Don’t miss the savings on lodging at Planet Hollywood Resort & Casino, the host hotel for the 2017 NCRA Convention & Expo in Las Vegas, Nev., happening, Aug. 10-13. July 4 is the deadline to register to stay and qualify for the special room rates secured by NCRA. Plus, register before the July 4 deadline will be automatically entered to win one of two full refunds of your entire registration to the event. Also, attendees who register to stay at Planet Hollywood on Friday and Saturday nights are eligible for free breakfast and to win one of six new Kindle Fire tablets in a giveaway. Don’t miss the magic of the 2017 NCRA Convention & Expo, and the big savings on room rates and convention registration rates. Hurry, register now before the savings disappears. For more information or to register, visit

E-seminar review: Syllables: Count on it!

The informative vendor e-seminar Syllables: Count on it! teaches court reporting students and instructors how to accurately count syllables to help with dictation. The e-seminar is presented by Janice Plomp, who, after 28 years as an official court reporter and CART provider, became a full-time instructor at the Northern Alberta Institute of Technology.

Plomp presents a software product called Syllables, which was created by Plomp and her brother. Their website states that Syllables provides a fast and simple method of creating accurate dictation materials.

At the beginning of the e-seminar, Plomp discusses how different sentences can be. For example, there could be the same number of words in two sentences but completely different number of syllables, which makes a huge impact in the world of court reporting. She then reviews syllabic density, the Syllables product, and the advantages and features offered. Plomp says, “It’s eye-opening to students to see how many syllables and repetitive words there are in a document. [With Syllables,] you can add syllabic breaks that you can save, and you can adjust the ease or difficulty of your document.”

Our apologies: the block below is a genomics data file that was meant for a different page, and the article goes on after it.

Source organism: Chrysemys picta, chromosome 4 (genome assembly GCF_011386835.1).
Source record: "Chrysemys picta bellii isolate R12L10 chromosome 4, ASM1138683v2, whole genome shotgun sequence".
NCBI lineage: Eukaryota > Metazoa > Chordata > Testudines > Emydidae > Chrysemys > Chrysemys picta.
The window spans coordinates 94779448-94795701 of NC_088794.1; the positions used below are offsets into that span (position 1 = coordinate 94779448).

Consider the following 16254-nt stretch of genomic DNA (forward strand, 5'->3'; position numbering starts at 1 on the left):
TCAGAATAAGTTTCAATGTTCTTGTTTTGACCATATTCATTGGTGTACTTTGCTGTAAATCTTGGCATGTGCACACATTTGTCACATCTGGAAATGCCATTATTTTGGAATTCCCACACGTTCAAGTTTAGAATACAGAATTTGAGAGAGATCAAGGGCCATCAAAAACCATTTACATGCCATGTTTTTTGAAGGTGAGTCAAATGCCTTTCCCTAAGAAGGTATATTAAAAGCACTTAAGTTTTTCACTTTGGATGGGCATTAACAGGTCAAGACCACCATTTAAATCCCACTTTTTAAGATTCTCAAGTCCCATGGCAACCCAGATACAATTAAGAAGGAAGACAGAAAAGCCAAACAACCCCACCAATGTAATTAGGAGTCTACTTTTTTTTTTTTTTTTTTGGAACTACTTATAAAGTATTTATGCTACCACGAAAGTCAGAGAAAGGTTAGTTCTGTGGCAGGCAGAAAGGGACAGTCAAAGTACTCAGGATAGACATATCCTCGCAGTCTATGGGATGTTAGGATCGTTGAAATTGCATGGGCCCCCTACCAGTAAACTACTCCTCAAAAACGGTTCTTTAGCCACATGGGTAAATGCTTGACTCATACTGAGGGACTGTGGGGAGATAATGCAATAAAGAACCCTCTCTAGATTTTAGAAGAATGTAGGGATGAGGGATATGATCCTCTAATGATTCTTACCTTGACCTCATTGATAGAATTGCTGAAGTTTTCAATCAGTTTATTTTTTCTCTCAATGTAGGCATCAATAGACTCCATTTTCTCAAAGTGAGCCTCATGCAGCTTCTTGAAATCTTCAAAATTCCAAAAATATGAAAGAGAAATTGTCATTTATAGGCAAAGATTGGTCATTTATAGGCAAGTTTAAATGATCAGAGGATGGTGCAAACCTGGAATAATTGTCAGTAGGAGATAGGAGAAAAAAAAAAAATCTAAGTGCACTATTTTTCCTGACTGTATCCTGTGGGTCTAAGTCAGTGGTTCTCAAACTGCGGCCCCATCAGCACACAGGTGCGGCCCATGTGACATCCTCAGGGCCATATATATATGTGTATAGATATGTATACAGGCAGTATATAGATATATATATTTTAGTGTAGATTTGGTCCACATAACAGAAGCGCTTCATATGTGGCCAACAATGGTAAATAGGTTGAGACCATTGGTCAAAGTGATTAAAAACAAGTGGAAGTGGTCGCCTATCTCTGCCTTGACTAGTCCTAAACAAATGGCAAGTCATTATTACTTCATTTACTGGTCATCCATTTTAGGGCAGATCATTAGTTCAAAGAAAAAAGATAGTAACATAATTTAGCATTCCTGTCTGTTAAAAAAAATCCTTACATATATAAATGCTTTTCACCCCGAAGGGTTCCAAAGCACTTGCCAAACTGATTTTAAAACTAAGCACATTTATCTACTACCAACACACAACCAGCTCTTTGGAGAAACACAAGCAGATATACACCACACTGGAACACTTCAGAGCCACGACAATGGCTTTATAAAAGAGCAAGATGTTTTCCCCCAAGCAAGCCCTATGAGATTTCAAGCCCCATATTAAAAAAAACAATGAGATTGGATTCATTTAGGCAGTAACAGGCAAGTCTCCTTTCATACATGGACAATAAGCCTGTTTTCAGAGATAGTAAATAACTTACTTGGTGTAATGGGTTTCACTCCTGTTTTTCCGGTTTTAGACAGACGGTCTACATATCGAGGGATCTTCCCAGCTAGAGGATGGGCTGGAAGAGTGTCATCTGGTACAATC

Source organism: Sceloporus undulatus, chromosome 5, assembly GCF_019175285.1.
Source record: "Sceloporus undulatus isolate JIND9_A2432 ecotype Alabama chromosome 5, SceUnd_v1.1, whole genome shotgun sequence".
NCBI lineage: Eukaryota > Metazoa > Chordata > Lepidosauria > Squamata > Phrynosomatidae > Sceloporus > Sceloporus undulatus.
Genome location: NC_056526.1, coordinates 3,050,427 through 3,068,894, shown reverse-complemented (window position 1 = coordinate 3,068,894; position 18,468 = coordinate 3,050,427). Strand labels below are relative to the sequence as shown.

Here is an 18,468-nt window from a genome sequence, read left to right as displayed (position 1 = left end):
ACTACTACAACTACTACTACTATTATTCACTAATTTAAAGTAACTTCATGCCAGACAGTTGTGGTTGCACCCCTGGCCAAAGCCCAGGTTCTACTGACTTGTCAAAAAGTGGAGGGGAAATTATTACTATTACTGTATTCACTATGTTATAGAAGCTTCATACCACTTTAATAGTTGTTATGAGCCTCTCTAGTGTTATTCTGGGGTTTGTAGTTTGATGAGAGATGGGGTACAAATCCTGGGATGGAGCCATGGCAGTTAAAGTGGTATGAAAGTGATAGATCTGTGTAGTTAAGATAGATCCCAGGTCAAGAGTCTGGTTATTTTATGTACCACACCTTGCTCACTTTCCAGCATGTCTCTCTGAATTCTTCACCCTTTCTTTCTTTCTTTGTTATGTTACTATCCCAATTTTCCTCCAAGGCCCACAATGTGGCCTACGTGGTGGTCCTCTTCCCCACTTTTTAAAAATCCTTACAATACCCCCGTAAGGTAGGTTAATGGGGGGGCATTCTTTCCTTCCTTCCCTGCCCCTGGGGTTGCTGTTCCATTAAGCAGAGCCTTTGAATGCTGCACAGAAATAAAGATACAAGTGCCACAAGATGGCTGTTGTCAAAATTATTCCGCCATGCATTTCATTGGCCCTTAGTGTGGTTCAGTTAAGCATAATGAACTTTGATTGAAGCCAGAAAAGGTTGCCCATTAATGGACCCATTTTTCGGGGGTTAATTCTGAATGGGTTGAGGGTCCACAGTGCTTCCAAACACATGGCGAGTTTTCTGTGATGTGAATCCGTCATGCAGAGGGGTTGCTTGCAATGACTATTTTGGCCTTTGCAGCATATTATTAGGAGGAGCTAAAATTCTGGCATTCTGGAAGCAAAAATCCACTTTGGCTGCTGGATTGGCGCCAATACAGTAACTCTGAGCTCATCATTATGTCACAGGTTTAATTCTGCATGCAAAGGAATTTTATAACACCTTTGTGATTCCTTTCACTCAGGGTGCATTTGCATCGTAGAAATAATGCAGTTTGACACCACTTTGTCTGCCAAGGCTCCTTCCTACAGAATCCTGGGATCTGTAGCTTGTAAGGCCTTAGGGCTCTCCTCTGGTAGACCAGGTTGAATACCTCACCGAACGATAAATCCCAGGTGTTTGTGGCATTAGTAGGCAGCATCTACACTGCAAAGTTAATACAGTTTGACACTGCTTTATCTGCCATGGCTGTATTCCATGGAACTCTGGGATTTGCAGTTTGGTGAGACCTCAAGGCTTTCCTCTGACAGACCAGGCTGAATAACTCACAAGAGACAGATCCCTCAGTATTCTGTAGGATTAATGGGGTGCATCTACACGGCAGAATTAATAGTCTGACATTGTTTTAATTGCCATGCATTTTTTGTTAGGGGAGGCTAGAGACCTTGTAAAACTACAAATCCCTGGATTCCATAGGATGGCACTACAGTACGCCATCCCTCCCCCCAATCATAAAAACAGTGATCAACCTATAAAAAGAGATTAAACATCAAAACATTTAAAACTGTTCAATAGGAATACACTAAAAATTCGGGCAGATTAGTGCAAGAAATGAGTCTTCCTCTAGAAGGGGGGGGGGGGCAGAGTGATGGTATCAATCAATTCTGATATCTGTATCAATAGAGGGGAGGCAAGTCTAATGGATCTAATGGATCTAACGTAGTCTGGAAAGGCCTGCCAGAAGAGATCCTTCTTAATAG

Plomp spends time showing how Syllables works and ways court reporting students can benefit when practicing by using its functionality available in the library. Plomp states, “I got started [developing Syllables] because I thought there has to be a better way to count syllables. I can’t imagine my teaching career without it.”

This e-seminar is now available here.

Registration options for the 2015 NCRA Convention & Expo

NCRA has received questions on what’s included in each registration package for the 2015 NCRA Convention & Expo. Here’s a breakdown of each registration option so that members can make their decision before registration prices go up by $50 after July 6 (extended deadline!).

Full registration discount package

  • With general seating
  • With VIP seating

Best value! The full registration discount package includes admission to concurrent seminars, the Premier Session, the Opening Reception, the Awards Luncheon, the President’s Party, the Annual Business Meeting, and a 3-day Expo pass. It does not include pre-convention intensive workshops, special programs, workshops, or the CLVS Seminar.

Partial registration

  • Three days
  • Two days (Fri./Sat. or Sat./Sun.)
  • One day (Fri. or Sat.)
  • Sunday only (half-day)